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Trump Open to Delaying Tariff Hike on Mainland Chinese Products

President Trump said on 12 February that he might postpone a planned tariff increase on US$200 billion worth of imports from mainland China if the two sides are “close to a deal.” The so-called List 3 goods were hit with an additional 10 percent tariff as of 24 September 2018 as part of the Trump administration’s response to a Section 301 determination that mainland China’s acts, policies and practices related to technology transfer, intellectual property and innovation are unreasonable and discriminatory.

This tariff was scheduled to increase to 25 percent on 1 January but the United States agreed to postpone it to 2 March while the two sides work toward an agreement on issues such as forced technology transfer, intellectual property protection, non-tariff barriers, cyber intrusions and cyber theft, services and agriculture. Several rounds of negotiations have been held to date, and senior officials are meeting in Beijing this week in an effort to make further progress.

According to press sources, Trump told reporters on 12 February that talks “are going well” and that “at some point” (though likely not until next month) he plans to meet with mainland Chinese President Xi Jinping “and make the parts of the deal that the group is unable to make.” Trump added that if the talks progress to the point that “we think we can make a real deal, and it’s going to get done,” the planned tariff increase could “slide for a little while.” However, he added that in general he is “not inclined to do that.”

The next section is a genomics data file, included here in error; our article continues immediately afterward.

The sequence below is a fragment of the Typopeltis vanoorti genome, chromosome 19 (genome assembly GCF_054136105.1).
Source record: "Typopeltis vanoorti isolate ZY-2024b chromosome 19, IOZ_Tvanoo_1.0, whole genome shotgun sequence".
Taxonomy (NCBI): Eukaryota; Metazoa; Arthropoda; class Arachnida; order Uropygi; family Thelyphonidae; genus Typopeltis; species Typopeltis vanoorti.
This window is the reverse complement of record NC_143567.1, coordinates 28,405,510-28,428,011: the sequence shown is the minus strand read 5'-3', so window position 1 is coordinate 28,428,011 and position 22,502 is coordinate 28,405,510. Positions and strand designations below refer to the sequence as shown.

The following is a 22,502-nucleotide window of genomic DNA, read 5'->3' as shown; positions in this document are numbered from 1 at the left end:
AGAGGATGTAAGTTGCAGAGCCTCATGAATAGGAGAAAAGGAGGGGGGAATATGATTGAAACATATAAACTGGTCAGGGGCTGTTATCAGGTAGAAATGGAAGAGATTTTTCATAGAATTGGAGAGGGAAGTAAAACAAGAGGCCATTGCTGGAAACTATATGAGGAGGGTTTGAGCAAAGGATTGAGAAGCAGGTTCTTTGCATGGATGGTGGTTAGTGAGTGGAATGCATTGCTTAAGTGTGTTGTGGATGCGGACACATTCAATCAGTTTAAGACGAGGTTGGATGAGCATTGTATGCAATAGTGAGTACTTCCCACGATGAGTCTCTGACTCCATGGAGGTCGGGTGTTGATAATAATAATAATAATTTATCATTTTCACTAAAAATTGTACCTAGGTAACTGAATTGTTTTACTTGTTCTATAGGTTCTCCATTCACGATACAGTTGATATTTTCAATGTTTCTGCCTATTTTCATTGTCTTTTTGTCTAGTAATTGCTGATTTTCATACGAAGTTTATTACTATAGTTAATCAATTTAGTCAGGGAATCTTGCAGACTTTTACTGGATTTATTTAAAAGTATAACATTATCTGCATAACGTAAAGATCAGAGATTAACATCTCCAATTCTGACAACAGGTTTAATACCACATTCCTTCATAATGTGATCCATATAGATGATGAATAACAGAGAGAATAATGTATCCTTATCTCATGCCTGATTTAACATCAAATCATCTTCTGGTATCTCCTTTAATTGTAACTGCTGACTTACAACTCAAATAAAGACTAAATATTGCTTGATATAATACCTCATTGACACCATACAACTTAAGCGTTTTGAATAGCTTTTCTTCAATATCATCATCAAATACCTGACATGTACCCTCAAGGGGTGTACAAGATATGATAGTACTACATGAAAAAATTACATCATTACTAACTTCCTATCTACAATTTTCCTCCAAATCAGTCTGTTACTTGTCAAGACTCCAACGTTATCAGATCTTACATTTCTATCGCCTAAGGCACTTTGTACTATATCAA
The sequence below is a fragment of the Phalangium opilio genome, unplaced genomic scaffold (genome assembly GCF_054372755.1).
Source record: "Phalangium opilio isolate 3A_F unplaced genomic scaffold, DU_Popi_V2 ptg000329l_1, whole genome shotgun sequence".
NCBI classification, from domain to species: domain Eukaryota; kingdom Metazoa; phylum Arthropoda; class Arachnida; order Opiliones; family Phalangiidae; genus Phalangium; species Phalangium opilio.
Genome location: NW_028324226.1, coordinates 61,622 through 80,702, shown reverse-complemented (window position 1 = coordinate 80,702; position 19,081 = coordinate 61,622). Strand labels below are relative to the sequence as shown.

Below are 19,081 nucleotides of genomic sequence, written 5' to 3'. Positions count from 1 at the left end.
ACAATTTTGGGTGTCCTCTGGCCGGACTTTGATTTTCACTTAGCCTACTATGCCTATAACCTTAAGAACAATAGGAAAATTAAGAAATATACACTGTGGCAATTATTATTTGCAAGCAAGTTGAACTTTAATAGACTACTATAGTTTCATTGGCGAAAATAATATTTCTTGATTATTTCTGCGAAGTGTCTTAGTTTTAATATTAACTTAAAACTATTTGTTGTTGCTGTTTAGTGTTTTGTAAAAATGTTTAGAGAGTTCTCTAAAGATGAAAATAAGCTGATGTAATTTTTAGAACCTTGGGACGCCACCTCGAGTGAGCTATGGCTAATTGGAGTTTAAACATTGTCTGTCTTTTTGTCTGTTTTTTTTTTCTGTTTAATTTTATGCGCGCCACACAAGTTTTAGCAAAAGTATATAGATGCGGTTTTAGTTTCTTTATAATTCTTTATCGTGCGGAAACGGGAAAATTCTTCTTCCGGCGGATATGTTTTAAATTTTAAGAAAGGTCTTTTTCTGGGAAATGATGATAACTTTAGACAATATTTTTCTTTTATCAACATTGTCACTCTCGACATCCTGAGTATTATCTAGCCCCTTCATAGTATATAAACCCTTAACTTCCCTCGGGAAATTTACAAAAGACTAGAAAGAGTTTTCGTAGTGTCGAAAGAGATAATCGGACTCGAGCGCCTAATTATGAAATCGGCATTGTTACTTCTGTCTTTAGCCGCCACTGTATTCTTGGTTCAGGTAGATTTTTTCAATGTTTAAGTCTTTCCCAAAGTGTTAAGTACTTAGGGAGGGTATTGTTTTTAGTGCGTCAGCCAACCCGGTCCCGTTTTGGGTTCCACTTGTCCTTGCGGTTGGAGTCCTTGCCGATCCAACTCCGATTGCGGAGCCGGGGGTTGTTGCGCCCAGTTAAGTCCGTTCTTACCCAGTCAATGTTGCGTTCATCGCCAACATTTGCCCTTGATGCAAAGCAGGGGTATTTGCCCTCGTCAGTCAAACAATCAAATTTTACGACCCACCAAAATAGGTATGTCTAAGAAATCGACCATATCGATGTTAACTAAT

In other news of potential interest, as of 10 February U.S. Customs and Border Protection is accepting in the Automated Commercial Environment entries of products that have been excluded from the Section 301 additional tariffs on imports from mainland China. The exclusions granted thus far, which apply only to so-called List 1 goods subject to a 25 percent additional tariff, are retroactive to 6 July 2018 and will be effective until 28 December 2019.

The scope of each exclusion is governed by the scope of the 10-digit HTSUS subheadings and product descriptions in the official notice, not by the product descriptions set out in any particular exclusion request. Moreover, exclusions are available for any product that meets the description in the official notice, regardless of whether the importer filed an exclusion request.

CBP states that when submitting entries for excluded products, importers should report HTSUS 9903.88.05 in addition to the regular HTSUS chapters 84, 85 and 90 classification. However, importers should not submit the corresponding Chapter 99 number for the Section 301 duties when HTSUS 9903.88.05 is submitted. Refunds of Section 301 tariffs paid on imports of excluded products on or after 6 July 2018 will not be automatic. Instead, importers can request such refunds by filing post-summary corrections following the instructions set forth above. If the entry has already liquidated, importers may protest the liquidation.

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